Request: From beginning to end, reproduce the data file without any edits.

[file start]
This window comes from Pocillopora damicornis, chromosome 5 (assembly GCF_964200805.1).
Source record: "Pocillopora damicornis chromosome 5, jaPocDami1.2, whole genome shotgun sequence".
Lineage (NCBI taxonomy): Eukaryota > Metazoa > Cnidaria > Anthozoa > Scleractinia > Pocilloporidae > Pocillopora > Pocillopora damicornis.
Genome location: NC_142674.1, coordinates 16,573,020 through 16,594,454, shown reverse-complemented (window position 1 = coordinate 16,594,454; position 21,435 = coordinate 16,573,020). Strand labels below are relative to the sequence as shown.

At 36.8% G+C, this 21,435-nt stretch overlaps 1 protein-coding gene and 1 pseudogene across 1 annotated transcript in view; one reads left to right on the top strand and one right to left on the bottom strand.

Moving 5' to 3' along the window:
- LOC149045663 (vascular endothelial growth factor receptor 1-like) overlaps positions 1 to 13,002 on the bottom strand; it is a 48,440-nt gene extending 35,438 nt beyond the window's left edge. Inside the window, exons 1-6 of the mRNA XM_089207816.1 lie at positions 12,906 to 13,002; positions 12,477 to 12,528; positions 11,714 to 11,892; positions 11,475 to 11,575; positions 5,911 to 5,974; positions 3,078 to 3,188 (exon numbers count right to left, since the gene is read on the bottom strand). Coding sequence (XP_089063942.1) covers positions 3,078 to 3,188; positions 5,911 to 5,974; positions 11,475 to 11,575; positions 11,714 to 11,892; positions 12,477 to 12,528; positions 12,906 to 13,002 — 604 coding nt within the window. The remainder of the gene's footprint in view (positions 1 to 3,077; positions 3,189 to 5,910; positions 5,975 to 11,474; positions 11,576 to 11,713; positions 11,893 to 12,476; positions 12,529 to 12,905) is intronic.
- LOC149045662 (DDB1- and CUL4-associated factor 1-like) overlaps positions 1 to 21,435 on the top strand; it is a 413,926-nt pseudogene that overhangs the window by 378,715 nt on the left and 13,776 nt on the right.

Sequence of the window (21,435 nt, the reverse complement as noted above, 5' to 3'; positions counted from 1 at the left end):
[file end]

This window comes from Pocillopora damicornis, chromosome 5 (assembly GCF_964200805.1).
Source record: "Pocillopora damicornis chromosome 5, jaPocDami1.2, whole genome shotgun sequence".
Lineage (NCBI taxonomy): Eukaryota > Metazoa > Cnidaria > Anthozoa > Scleractinia > Pocilloporidae > Pocillopora > Pocillopora damicornis.
Genome location: NC_142674.1, coordinates 16,573,020 through 16,594,454, shown reverse-complemented (window position 1 = coordinate 16,594,454; position 21,435 = coordinate 16,573,020). Strand labels below are relative to the sequence as shown.

At 36.8% G+C, this 21,435-nt stretch overlaps 1 protein-coding gene and 1 pseudogene across 1 annotated transcript in view; one reads left to right on the top strand and one right to left on the bottom strand.

Moving 5' to 3' along the window:
- LOC149045663 (vascular endothelial growth factor receptor 1-like) overlaps positions 1 to 13,002 on the bottom strand; it is a 48,440-nt gene extending 35,438 nt beyond the window's left edge. Inside the window, exons 1-6 of the mRNA XM_089207816.1 lie at positions 12,906 to 13,002; positions 12,477 to 12,528; positions 11,714 to 11,892; positions 11,475 to 11,575; positions 5,911 to 5,974; positions 3,078 to 3,188 (exon numbers count right to left, since the gene is read on the bottom strand). Coding sequence (XP_089063942.1) covers positions 3,078 to 3,188; positions 5,911 to 5,974; positions 11,475 to 11,575; positions 11,714 to 11,892; positions 12,477 to 12,528; positions 12,906 to 13,002 — 604 coding nt within the window. The remainder of the gene's footprint in view (positions 1 to 3,077; positions 3,189 to 5,910; positions 5,975 to 11,474; positions 11,576 to 11,713; positions 11,893 to 12,476; positions 12,529 to 12,905) is intronic.
- LOC149045662 (DDB1- and CUL4-associated factor 1-like) overlaps positions 1 to 21,435 on the top strand; it is a 413,926-nt pseudogene that overhangs the window by 378,715 nt on the left and 13,776 nt on the right.

Sequence of the window (21,435 nt, the reverse complement as noted above, 5' to 3'; positions counted from 1 at the left end):